Where the spirit meets the bone


Have compassion for everyone you meet,
even if they don’t want it. What seems conceit,
bad manners, or cynicism is always a sign
of things no ears have heard, no eyes have seen.
You do not know what wars are going on
down there where the spirit meets the bone.

Miller Williams

Creation ~ Awe and Wonder

Written by Brian D. McLaren

Big bangs aren’t boring. Dinosaurs aren’t boring. Elephants aren’t boring. Hummingbirds aren’t boring. And neither are little children. Evolution isn’t boring. Magnetism and electricity aren’t boring. E=MC2 might be hard to understand, but it certainly isn’t boring. And even glaciers aren’t boring, although their dramatic pace is at first quite hard for us to perceive. And God, whatever God is, must not be boring either, because God’s creation is so amazingly, wonderfully, surprisingly fascinating.

The first and greatest surprise – a miracle, really – is this: that anything exists at all, and that we get to be part of it. Ripe peach, crisp apple, tall mountain, bright leaves, sparkling water, flying flock, flickering flame, and you and me . . . here, now!

On this, the first pages of the Bible and the best thinking of today’s scientists are in full agreement: it all began in the beginning, when space and time, energy and matter, gravity and light, burst or bloomed or banged into being. In light of the Genesis story, we would say that the possibility of this universe overflowed into actuality as God, the Creative Spirit, uttered the original joyful invitation: Let it be! And in response, what happened? Light. Time. Space. Matter. Motion. Sea. Stone. Fish. Sparrow. You. Me. Enjoying the unspeakable gift and privilege of being here, being alive.

Imagine how uncountable nucleii and electrons and sister particles danced and whirled. Imagine how space dust coalesced into clouds, and how clouds coalesced into galaxies, and how galaxies began to spin, sail and dance through space. Imagine how in galaxy after galaxy, suns blazed, solar systems twirled and worlds formed. Around some of those worlds, moons spun, and upon some of those worlds, storms swirled, seas formed and waves rolled. And somewhere in between the smallest particles and the largest cosmic structures, here we are, in this galaxy, in this solar system, on this planet, in this story, around this table, at this moment – with this chance for us to breathe, think, dream, speak and be alive together.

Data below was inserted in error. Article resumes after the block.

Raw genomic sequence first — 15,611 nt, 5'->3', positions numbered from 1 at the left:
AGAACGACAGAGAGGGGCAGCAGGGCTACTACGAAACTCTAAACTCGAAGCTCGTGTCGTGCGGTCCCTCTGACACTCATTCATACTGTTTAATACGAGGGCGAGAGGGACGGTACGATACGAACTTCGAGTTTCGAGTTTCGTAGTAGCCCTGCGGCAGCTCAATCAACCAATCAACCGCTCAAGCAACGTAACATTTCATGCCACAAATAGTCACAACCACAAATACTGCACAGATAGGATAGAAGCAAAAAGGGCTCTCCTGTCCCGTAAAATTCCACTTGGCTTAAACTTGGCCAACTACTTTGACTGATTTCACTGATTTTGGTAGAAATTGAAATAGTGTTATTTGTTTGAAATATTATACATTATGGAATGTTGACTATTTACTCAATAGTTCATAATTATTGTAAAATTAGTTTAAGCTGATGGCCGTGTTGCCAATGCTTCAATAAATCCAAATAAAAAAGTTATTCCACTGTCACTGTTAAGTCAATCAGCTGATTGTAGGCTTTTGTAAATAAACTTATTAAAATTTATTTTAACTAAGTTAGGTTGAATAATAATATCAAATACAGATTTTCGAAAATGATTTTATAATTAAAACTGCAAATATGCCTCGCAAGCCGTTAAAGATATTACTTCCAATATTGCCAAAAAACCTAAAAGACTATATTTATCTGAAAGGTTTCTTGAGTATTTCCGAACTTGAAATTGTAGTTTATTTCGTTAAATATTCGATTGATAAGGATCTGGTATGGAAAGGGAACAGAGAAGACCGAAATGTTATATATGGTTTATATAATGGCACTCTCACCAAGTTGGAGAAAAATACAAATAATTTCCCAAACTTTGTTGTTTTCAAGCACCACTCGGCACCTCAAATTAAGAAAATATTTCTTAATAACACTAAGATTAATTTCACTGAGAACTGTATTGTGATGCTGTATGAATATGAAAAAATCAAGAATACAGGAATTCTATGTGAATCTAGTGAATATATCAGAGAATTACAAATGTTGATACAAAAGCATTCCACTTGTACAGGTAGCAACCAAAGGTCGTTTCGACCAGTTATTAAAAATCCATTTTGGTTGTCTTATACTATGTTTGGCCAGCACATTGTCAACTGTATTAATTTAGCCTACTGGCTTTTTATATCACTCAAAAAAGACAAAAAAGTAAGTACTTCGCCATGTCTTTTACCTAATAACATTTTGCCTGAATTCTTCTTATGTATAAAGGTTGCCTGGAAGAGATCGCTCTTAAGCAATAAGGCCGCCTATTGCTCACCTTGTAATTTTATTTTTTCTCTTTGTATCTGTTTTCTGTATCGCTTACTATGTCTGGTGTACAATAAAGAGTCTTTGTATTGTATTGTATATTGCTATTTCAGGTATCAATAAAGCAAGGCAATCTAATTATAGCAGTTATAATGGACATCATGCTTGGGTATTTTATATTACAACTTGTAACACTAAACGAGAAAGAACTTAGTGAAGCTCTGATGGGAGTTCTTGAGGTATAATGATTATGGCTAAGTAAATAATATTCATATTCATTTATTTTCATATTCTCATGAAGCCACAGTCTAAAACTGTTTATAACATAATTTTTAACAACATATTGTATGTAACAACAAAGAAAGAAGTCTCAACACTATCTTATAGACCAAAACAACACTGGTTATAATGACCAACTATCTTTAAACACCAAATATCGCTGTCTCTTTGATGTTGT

The Creator brought it all into being and now, some 14 billion years later, here we find ourselves dancers in this beautiful, mysterious choreography that expands and evolves and includes us all.

Excerpt from We Make the Road by Walking: A Year-Long Quest for Spiritual Formation, Reorientation, and Activation by Brian D. McLaren

What does it mean to be ‘spiritual’?

Spirituality and spiritual care isn’t just for the religious. It can encompass us all. Here is a comprehensive explanation from Anastasia of what it means to be spiritual.

Secular Liturgies

1. Connecting with my inner self

Becoming self-aware, especially of one’s inner life, is a spiritual practice. We can only achieve personal growth, and heal from past trauma, if we understand our thoughts, feelings and behaviours, and face up to our personal histories (warts and all) and how they have affected us. Once we learn to observe and understand our own thoughts and emotions, we become more aware of why we behave in the ways that we do, and we become more understanding of others.

Adverse life events have a huge impact on our confidence. We have to keep building and rebuilding our confidence in who we are by practising self-forgiveness, self-compassion and self-care. As well as healing from past wounds, we need to test our characters in community. It is only when we live in community that we can put our best intentions into practice, and demonstrate – to…

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The Enchanted Life

“What does it mean, to live in a way which acknowledges our embeddedness in the world, and our relationship with everything which participates in it along with us? It begins with remembering that, when you are in a relationship with someone or something, communication goes in both directions. Try approaching the world like this: don’t just identify that bird as a robin, and listen to his complex and beautiful song – talk to the robin in return. Let him listen to and come to know your song, just as he would come to know the caw of a crow or the husky night bark of a fox. Don’t just see that this is an ash tree, and listen to the sound that is made when the wind passes through its leaves. Let the tree listen to the sound that is made when air passes over your vocal cords. Open your mouth and let the sound out. Let the tree hear your voice. Read it a poem – maybe a beautiful poem in praise of trees. Why not praise the tree? Maybe this is what that song thrush is doing, singing way up there in its heights.” – ‘The Enchanted Life’ by Sharon Blackie

“Ultimately, to live an enchanted life is to pick up the pieces of our bruised and battered psyches, and to offer them the nourishment they long for. It is to be challenged, to be awakened, to be gripped and shaken to the core by the extraordinary which lies at the heart of the ordinary. Above all, to live an enchanted life is to fall in love with the world all over again. This is an active choice, a leap of faith which is necessary not just for our own sakes, but for the sake of the wide, wild Earth in whose being and becoming we are so profoundly and beautifully entangled.” – The Enchanted Life by Sharon Blackie